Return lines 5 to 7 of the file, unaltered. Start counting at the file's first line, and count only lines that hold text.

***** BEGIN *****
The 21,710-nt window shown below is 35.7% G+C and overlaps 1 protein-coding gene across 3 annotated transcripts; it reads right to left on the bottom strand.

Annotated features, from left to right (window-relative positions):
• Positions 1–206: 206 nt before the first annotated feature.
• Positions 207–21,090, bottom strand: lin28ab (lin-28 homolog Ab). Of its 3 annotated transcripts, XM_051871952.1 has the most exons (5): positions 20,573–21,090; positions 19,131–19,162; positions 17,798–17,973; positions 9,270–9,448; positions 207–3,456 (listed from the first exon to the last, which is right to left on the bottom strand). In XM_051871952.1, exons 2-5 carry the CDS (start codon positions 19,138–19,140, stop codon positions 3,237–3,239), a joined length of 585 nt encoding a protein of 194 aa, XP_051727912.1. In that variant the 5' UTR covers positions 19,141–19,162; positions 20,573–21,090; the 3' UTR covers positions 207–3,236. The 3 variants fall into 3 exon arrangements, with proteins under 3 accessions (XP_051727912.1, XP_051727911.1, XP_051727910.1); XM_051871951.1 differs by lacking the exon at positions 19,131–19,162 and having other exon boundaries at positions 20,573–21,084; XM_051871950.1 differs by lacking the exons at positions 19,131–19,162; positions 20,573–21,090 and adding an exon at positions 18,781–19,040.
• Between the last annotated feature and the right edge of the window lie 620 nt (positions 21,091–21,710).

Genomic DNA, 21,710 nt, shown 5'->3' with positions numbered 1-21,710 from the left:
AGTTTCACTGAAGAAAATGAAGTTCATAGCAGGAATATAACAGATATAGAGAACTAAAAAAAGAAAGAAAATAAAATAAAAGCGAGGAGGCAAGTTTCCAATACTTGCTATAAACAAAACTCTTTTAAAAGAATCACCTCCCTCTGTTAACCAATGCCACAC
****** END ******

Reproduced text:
• Between the last annotated feature and the right edge of the window lie 620 nt (positions 21,091–21,710).

Genomic DNA, 21,710 nt, shown 5'->3' with positions numbered 1-21,710 from the left:
AGTTTCACTGAAGAAAATGAAGTTCATAGCAGGAATATAACAGATATAGAGAACTAAAAAAAGAAAGAAAATAAAATAAAAGCGAGGAGGCAAGTTTCCAATACTTGCTATAAACAAAACTCTTTTAAAAGAATCACCTCCCTCTGTTAACCAATGCCACAC